Very-low-calorie keto diet could treat obesity, metabolic diseases

Credit: Nadine Primeau / Unsplash.

Scientists from the Sapienza University of Rome and elsewhere found that a very low-calorie keto diet could treat obesity and metabolic diseases.

The research was published in Frontiers in Nutrition and was conducted by Ilaria Ernesti et al.

A diet called the Very Low-Calorie Ketogenic Diet, or VLCKD for short, is being studied as a way to help people who are struggling with metabolic diseases like obesity.

Researchers wanted to see what factors might affect how well this diet works for people, so they looked at a molecule called Fibroblast Growth Factor 21 (FGF21) and other factors that could predict how much weight people would lose on the diet.

The VLCKD is a very strict diet that limits the number of calories you can eat each day to less than 800.

You also have to eat very few carbohydrates, only about 50 grams per day, and you need to eat 1.2-1.5 grams of protein per kilogram of your ideal body weight.

You can only eat 15-30 grams of fat per day. The researchers studied 34 people with obesity who followed this diet for 45 days.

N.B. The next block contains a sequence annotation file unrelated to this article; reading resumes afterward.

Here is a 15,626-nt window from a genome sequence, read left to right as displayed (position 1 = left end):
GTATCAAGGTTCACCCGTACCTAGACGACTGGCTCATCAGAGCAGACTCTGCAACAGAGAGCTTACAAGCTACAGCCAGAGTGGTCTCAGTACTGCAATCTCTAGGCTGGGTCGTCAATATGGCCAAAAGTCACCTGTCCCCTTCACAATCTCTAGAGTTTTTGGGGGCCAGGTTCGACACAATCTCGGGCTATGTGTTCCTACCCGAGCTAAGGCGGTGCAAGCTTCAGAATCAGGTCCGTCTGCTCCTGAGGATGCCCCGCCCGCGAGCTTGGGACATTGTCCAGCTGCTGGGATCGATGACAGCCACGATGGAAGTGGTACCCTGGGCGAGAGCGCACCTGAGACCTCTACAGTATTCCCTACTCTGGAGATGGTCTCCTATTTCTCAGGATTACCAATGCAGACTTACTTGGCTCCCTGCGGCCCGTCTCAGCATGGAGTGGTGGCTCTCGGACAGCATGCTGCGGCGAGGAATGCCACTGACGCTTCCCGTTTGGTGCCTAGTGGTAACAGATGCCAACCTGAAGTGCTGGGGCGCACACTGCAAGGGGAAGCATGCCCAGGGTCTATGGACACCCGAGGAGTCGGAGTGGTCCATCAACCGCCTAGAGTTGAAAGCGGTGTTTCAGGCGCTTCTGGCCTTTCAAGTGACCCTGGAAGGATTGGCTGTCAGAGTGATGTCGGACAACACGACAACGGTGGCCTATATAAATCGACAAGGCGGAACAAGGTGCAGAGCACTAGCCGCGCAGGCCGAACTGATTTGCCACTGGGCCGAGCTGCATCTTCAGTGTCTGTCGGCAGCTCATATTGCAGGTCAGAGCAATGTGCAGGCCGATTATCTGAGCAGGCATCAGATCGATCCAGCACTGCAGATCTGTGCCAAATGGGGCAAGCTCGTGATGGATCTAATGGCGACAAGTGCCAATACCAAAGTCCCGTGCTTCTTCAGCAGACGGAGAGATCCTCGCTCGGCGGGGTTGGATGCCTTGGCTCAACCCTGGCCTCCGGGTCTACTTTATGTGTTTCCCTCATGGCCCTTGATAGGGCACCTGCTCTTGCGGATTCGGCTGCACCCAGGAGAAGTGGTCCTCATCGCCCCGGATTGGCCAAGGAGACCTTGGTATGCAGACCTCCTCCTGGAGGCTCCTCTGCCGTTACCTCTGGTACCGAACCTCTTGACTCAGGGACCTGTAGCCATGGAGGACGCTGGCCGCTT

They measured things like weight, body composition, and blood and urine chemistry before and after the diet.

The researchers found that the VLCKD was effective in helping people lose weight and improve their metabolic health.

They also found that the levels of FGF21 in the blood decreased significantly after the diet.

People who had lower levels of FGF21 when they started the diet tended to lose more weight than those who had higher levels of FGF21.

Men who had central obesity (which means they carried most of their weight around their belly) also tended to lose more weight than women or people who carried their weight in other places.

The researchers say that this study shows that the VLCKD can be a safe and effective way to help people lose weight and improve their metabolic health.

They also suggest that people who have lower levels of FGF21 and central obesity might benefit more from this diet than others.

However, they say that more studies are needed to see if this is true for other diets or if it is specific to the VLCKD.

If you care about diabetes, please read studies that pomace olive oil could help lower blood cholesterol, and honey could help control blood sugar.

For more health information, please see recent studies that blueberries enormously benefit people with metabolic syndrome, and results showing eggs in a plant-based diet may help people with type 2 diabetes.

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